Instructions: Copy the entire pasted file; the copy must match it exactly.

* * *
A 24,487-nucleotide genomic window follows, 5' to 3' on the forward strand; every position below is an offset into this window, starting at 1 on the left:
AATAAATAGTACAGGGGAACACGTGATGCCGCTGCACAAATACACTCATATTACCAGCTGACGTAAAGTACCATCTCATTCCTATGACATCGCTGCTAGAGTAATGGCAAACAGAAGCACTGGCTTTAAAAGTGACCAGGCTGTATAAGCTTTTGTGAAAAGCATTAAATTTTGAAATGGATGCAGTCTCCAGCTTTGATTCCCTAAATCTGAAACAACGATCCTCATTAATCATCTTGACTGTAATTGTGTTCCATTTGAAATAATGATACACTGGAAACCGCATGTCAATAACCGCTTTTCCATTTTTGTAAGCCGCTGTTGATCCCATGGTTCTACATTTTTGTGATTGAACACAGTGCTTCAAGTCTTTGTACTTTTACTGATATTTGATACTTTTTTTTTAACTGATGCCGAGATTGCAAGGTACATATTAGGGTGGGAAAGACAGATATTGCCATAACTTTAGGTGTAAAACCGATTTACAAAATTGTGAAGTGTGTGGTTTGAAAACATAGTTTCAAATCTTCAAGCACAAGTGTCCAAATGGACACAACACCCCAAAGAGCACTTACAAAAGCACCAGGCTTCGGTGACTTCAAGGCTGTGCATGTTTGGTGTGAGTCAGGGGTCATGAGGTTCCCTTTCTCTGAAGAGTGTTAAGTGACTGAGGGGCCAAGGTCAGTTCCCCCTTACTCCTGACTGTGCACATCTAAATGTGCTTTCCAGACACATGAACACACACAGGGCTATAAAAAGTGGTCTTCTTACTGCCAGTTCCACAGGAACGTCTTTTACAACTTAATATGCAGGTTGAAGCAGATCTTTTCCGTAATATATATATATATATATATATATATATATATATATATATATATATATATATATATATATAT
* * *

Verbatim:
A 24,487-nucleotide genomic window follows, 5' to 3' on the forward strand; every position below is an offset into this window, starting at 1 on the left:
AATAAATAGTACAGGGGAACACGTGATGCCGCTGCACAAATACACTCATATTACCAGCTGACGTAAAGTACCATCTCATTCCTATGACATCGCTGCTAGAGTAATGGCAAACAGAAGCACTGGCTTTAAAAGTGACCAGGCTGTATAAGCTTTTGTGAAAAGCATTAAATTTTGAAATGGATGCAGTCTCCAGCTTTGATTCCCTAAATCTGAAACAACGATCCTCATTAATCATCTTGACTGTAATTGTGTTCCATTTGAAATAATGATACACTGGAAACCGCATGTCAATAACCGCTTTTCCATTTTTGTAAGCCGCTGTTGATCCCATGGTTCTACATTTTTGTGATTGAACACAGTGCTTCAAGTCTTTGTACTTTTACTGATATTTGATACTTTTTTTTTAACTGATGCCGAGATTGCAAGGTACATATTAGGGTGGGAAAGACAGATATTGCCATAACTTTAGGTGTAAAACCGATTTACAAAATTGTGAAGTGTGTGGTTTGAAAACATAGTTTCAAATCTTCAAGCACAAGTGTCCAAATGGACACAACACCCCAAAGAGCACTTACAAAAGCACCAGGCTTCGGTGACTTCAAGGCTGTGCATGTTTGGTGTGAGTCAGGGGTCATGAGGTTCCCTTTCTCTGAAGAGTGTTAAGTGACTGAGGGGCCAAGGTCAGTTCCCCCTTACTCCTGACTGTGCACATCTAAATGTGCTTTCCAGACACATGAACACACACAGGGCTATAAAAAGTGGTCTTCTTACTGCCAGTTCCACAGGAACGTCTTTTACAACTTAATATGCAGGTTGAAGCAGATCTTTTCCGTAATATATATATATATATATATATATATATATATATATATATATATATATATATATATATATAT